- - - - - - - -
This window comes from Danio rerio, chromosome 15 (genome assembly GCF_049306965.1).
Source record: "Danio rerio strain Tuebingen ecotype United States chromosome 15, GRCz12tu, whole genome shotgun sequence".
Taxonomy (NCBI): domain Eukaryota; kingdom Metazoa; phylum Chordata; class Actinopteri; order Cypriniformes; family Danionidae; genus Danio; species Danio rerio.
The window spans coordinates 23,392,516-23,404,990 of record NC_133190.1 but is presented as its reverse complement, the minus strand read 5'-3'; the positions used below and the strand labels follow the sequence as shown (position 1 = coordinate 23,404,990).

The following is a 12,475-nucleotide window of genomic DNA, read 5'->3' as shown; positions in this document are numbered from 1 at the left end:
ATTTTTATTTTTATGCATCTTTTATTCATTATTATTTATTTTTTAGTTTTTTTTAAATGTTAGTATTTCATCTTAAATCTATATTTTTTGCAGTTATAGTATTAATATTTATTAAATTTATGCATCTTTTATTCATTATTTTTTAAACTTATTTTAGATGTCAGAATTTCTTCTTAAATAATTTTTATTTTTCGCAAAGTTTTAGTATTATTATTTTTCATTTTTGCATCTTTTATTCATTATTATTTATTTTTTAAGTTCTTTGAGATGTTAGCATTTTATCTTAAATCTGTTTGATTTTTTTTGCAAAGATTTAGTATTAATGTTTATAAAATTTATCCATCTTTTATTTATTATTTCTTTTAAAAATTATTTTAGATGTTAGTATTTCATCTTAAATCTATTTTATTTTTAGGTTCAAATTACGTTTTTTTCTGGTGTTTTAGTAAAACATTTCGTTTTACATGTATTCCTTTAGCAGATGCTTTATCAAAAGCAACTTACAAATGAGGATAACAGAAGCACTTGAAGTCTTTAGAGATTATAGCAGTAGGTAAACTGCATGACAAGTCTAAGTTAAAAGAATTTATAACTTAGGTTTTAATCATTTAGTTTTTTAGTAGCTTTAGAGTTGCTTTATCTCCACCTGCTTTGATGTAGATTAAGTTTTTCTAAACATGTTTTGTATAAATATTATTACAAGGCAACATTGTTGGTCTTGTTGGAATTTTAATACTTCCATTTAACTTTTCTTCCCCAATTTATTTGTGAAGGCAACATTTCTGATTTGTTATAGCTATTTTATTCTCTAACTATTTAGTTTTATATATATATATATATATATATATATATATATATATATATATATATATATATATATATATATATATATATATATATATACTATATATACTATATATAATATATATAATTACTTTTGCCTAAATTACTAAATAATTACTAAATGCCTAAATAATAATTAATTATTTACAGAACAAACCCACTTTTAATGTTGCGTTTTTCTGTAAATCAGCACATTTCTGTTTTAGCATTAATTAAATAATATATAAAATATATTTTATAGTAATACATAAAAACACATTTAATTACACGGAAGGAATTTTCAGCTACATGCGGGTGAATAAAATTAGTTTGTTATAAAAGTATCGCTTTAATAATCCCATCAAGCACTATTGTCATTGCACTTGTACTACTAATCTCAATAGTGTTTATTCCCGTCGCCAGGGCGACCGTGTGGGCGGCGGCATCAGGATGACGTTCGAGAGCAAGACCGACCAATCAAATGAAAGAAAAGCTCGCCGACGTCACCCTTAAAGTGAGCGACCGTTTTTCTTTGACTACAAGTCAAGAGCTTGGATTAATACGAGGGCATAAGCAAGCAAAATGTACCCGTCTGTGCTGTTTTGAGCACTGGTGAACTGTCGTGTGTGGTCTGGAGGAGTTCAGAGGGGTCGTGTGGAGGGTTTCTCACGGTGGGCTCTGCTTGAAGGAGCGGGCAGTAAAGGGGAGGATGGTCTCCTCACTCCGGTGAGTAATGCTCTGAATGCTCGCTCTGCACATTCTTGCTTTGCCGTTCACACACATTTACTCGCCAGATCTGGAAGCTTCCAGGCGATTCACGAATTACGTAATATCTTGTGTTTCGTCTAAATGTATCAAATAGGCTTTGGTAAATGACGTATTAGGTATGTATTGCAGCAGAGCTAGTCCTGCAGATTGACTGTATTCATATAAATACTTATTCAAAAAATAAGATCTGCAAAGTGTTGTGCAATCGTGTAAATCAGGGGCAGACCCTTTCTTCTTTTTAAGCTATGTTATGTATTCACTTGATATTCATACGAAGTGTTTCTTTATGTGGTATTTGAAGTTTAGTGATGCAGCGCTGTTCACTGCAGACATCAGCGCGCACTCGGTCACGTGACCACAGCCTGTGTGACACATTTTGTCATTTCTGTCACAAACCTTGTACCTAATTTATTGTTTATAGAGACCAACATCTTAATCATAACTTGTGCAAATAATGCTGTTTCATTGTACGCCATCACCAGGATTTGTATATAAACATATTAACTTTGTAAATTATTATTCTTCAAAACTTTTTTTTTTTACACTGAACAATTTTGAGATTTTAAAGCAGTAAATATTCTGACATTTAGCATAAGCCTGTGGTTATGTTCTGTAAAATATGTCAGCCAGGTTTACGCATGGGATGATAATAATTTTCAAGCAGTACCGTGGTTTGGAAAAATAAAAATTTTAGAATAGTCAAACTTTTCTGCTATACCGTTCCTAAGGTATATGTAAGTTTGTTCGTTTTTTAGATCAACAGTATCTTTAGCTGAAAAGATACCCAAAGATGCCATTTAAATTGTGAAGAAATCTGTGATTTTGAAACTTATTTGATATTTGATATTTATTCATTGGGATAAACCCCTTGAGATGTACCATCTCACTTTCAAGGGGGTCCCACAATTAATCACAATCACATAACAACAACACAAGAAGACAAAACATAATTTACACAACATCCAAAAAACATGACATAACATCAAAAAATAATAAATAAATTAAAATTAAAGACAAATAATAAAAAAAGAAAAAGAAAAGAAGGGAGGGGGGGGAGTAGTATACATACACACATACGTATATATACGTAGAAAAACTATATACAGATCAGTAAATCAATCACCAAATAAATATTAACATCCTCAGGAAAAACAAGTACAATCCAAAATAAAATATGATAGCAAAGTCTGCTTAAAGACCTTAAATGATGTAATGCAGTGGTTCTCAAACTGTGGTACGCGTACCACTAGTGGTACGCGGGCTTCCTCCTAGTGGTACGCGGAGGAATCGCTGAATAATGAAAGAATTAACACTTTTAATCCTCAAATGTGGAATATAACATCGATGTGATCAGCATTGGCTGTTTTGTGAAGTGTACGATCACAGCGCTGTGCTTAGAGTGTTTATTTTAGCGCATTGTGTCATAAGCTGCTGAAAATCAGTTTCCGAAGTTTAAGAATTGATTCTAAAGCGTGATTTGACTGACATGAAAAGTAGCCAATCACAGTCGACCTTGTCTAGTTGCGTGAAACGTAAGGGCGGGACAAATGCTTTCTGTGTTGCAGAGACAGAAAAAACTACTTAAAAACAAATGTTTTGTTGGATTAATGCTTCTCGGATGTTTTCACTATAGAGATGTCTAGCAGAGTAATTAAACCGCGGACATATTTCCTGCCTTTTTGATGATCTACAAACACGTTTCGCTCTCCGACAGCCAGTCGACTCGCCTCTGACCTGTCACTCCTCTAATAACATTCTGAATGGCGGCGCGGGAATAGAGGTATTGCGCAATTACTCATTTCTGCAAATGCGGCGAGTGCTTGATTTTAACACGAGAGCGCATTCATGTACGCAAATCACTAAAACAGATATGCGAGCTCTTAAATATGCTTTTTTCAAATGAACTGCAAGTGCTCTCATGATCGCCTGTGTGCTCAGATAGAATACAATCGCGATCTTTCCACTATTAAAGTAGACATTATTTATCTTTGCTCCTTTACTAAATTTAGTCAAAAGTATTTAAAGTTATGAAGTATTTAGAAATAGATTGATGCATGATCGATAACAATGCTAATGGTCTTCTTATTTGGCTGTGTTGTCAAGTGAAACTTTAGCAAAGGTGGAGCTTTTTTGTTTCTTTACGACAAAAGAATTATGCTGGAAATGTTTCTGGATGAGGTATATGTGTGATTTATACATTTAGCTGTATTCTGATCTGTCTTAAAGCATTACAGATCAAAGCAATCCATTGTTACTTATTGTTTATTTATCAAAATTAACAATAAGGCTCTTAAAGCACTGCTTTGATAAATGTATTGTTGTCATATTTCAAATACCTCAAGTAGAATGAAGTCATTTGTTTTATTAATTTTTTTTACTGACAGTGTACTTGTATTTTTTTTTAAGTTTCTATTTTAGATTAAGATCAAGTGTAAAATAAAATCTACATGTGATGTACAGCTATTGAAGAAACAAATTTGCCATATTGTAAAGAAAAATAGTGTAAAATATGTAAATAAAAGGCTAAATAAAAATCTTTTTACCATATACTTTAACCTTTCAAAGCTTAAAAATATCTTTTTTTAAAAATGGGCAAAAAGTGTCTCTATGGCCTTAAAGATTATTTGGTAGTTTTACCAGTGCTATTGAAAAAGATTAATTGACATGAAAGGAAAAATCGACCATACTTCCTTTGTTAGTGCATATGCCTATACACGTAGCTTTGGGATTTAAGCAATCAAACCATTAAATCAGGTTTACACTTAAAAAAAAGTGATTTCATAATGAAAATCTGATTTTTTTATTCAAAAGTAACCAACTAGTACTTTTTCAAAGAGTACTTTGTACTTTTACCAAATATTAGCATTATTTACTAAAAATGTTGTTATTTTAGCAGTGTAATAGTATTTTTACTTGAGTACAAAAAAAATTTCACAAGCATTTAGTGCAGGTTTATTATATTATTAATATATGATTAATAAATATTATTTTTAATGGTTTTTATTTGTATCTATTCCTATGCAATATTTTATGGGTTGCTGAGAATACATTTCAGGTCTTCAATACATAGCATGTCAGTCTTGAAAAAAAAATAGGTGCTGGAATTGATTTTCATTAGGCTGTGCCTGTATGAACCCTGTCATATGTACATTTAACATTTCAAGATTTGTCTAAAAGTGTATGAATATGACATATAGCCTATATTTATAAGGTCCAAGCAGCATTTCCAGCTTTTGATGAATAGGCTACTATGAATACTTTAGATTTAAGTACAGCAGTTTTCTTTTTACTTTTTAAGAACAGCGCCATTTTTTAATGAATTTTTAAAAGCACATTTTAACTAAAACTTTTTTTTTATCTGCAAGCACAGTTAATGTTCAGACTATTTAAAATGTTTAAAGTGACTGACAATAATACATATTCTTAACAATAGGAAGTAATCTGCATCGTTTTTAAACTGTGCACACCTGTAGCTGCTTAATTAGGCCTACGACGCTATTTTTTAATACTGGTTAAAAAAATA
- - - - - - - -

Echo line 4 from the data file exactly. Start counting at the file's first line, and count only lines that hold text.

The window spans coordinates 23,392,516-23,404,990 of record NC_133190.1 but is presented as its reverse complement, the minus strand read 5'-3'; the positions used below and the strand labels follow the sequence as shown (position 1 = coordinate 23,404,990).